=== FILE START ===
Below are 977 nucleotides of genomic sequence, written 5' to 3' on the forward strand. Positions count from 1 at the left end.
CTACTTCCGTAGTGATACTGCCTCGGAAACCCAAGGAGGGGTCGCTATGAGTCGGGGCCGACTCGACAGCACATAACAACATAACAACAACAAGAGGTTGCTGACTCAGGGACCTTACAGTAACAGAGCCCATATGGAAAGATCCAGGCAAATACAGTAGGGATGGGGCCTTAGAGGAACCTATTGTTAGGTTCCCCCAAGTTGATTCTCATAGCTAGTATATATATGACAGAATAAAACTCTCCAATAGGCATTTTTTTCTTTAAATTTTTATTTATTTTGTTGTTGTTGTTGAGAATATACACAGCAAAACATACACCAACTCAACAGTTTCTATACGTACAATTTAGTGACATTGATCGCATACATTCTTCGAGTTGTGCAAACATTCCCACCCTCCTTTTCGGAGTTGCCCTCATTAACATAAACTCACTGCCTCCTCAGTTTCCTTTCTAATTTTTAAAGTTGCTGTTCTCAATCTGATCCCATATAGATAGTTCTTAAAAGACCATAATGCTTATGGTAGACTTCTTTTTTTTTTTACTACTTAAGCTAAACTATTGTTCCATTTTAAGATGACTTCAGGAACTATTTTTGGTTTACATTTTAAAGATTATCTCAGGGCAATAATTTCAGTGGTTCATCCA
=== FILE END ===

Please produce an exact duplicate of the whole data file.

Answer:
Below are 977 nucleotides of genomic sequence, written 5' to 3' on the forward strand. Positions count from 1 at the left end.
CTACTTCCGTAGTGATACTGCCTCGGAAACCCAAGGAGGGGTCGCTATGAGTCGGGGCCGACTCGACAGCACATAACAACATAACAACAACAAGAGGTTGCTGACTCAGGGACCTTACAGTAACAGAGCCCATATGGAAAGATCCAGGCAAATACAGTAGGGATGGGGCCTTAGAGGAACCTATTGTTAGGTTCCCCCAAGTTGATTCTCATAGCTAGTATATATATGACAGAATAAAACTCTCCAATAGGCATTTTTTTCTTTAAATTTTTATTTATTTTGTTGTTGTTGTTGAGAATATACACAGCAAAACATACACCAACTCAACAGTTTCTATACGTACAATTTAGTGACATTGATCGCATACATTCTTCGAGTTGTGCAAACATTCCCACCCTCCTTTTCGGAGTTGCCCTCATTAACATAAACTCACTGCCTCCTCAGTTTCCTTTCTAATTTTTAAAGTTGCTGTTCTCAATCTGATCCCATATAGATAGTTCTTAAAAGACCATAATGCTTATGGTAGACTTCTTTTTTTTTTTACTACTTAAGCTAAACTATTGTTCCATTTTAAGATGACTTCAGGAACTATTTTTGGTTTACATTTTAAAGATTATCTCAGGGCAATAATTTCAGTGGTTCATCCA